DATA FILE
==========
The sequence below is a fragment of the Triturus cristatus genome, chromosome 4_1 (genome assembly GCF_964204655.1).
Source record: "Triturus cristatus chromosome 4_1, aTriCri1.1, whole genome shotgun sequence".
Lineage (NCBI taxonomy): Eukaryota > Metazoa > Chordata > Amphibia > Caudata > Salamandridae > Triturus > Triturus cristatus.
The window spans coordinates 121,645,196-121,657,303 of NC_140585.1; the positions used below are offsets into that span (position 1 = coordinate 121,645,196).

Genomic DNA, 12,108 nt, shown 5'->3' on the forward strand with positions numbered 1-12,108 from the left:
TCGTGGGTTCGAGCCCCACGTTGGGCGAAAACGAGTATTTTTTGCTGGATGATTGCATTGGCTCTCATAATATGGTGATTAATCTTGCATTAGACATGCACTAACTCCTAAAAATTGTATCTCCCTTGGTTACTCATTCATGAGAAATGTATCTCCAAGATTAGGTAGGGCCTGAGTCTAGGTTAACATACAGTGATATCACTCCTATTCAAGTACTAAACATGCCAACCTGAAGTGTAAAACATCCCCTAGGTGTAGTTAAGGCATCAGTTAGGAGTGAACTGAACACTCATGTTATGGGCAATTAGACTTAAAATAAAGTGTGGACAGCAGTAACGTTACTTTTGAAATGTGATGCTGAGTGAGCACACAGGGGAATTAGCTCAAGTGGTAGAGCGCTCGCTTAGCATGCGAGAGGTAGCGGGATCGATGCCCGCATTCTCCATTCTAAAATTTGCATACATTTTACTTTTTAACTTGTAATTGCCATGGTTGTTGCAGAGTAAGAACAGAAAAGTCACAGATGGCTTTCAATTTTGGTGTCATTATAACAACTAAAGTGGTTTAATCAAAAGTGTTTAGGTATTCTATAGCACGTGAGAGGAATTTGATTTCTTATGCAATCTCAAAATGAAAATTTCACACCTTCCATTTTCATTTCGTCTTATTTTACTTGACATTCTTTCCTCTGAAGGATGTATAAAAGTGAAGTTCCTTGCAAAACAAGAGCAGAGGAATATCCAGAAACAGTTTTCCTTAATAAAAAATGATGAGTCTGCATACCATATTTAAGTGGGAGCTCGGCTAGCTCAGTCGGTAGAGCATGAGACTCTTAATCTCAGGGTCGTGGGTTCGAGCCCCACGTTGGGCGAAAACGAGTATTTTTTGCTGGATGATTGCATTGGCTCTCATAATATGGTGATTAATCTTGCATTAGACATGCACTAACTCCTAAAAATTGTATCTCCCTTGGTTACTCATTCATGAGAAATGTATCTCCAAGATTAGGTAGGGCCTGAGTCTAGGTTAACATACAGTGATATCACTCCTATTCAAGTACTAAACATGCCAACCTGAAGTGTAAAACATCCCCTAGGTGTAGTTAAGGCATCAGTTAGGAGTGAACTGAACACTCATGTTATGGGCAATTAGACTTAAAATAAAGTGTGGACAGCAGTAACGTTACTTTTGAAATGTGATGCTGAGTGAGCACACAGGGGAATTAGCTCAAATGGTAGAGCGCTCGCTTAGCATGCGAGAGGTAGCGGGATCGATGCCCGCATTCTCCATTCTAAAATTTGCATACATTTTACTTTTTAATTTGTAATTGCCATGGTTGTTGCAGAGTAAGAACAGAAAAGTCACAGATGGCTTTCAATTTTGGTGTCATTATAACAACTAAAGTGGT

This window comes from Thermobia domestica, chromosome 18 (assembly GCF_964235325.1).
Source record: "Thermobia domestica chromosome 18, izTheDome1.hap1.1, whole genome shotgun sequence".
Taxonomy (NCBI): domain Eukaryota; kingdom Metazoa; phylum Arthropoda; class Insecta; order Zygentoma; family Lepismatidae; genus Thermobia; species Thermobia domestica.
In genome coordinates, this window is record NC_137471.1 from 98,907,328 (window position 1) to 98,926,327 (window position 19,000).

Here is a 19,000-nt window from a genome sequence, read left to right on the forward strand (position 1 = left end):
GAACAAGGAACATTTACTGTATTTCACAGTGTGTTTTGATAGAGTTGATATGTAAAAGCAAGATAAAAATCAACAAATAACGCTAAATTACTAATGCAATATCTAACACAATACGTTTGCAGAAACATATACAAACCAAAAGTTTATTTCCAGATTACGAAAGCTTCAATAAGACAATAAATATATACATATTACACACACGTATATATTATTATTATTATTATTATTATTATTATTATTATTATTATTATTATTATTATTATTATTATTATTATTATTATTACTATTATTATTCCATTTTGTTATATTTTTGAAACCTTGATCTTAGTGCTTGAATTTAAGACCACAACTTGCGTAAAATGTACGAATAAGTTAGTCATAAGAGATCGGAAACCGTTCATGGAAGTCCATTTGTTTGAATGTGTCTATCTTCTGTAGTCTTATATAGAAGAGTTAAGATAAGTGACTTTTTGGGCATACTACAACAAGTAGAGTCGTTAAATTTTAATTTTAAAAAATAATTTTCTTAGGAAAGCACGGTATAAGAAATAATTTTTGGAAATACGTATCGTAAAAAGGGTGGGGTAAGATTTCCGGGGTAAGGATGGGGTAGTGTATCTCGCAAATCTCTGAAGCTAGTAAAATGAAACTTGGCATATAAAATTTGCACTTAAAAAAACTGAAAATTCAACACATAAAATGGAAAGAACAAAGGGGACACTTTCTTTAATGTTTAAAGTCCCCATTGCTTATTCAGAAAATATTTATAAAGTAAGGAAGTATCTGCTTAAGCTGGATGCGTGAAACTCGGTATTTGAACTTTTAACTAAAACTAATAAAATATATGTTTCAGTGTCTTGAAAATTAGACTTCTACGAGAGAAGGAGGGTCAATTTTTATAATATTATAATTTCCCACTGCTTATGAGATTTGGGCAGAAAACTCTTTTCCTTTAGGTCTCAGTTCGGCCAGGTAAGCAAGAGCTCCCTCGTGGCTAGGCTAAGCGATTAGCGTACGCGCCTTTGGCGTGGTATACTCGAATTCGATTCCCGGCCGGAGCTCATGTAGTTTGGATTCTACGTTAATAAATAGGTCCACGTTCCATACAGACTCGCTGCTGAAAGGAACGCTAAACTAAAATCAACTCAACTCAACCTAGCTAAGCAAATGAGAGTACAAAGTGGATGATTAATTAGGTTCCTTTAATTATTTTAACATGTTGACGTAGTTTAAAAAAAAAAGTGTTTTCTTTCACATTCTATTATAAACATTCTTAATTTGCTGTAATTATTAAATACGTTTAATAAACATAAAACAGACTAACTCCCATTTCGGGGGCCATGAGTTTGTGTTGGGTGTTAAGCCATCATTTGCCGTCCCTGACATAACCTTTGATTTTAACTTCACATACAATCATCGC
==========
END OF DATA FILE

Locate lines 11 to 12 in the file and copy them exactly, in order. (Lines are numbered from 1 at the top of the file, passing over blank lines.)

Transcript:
Here is a 19,000-nt window from a genome sequence, read left to right on the forward strand (position 1 = left end):
GAACAAGGAACATTTACTGTATTTCACAGTGTGTTTTGATAGAGTTGATATGTAAAAGCAAGATAAAAATCAACAAATAACGCTAAATTACTAATGCAATATCTAACACAATACGTTTGCAGAAACATATACAAACCAAAAGTTTATTTCCAGATTACGAAAGCTTCAATAAGACAATAAATATATACATATTACACACACGTATATATTATTATTATTATTATTATTATTATTATTATTATTATTATTATTATTATTATTATTATTATTATTATTATTATTACTATTATTATTCCATTTTGTTATATTTTTGAAACCTTGATCTTAGTGCTTGAATTTAAGACCACAACTTGCGTAAAATGTACGAATAAGTTAGTCATAAGAGATCGGAAACCGTTCATGGAAGTCCATTTGTTTGAATGTGTCTATCTTCTGTAGTCTTATATAGAAGAGTTAAGATAAGTGACTTTTTGGGCATACTACAACAAGTAGAGTCGTTAAATTTTAATTTTAAAAAATAATTTTCTTAGGAAAGCACGGTATAAGAAATAATTTTTGGAAATACGTATCGTAAAAAGGGTGGGGTAAGATTTCCGGGGTAAGGATGGGGTAGTGTATCTCGCAAATCTCTGAAGCTAGTAAAATGAAACTTGGCATATAAAATTTGCACTTAAAAAAACTGAAAATTCAACACATAAAATGGAAAGAACAAAGGGGACACTTTCTTTAATGTTTAAAGTCCCCATTGCTTATTCAGAAAATATTTATAAAGTAAGGAAGTATCTGCTTAAGCTGGATGCGTGAAACTCGGTATTTGAACTTTTAACTAAAACTAATAAAATATATGTTTCAGTGTCTTGAAAATTAGACTTCTACGAGAGAAGGAGGGTCAATTTTTATAATATTATAATTTCCCACTGCTTATGAGATTTGGGCAGAAAACTCTTTTCCTTTAGGTCTCAGTTCGGCCAGGTAAGCAAGAGCTCCCTCGTGGCTAGGCTAAGCGATTAGCGTACGCGCCTTTGGCGTGGTATACTCGAATTCGATTCCCGGCCGGAGCTCATGTAGTTTGGATTCTACGTTAATAAATAGGTCCACGTTCCATACAGACTCGCTGCTGAAAGGAACGCTAAACTAAAATCAACTCAACTCAACCTAGCTAAGCAAATGAGAGTACAAAGTGGATGATTAATTAGGTTCCTTTAATTATTTTAACATGTTGACGTAGTTTAAAAAAAAAAGTGTTTTCTTTCACATTCTATTATAAACATTCTTAATTTGCTGTAATTATTAAATACGTTTAATAAACATAAAACAGACTAACTCCCATTTCGGGGGCCATGAGTTTGTGTTGGGTGTTAAGCCATCATTTGCCGTCCCTGACATAACCTTTGATTTTAACTTCACATACAATCATCGC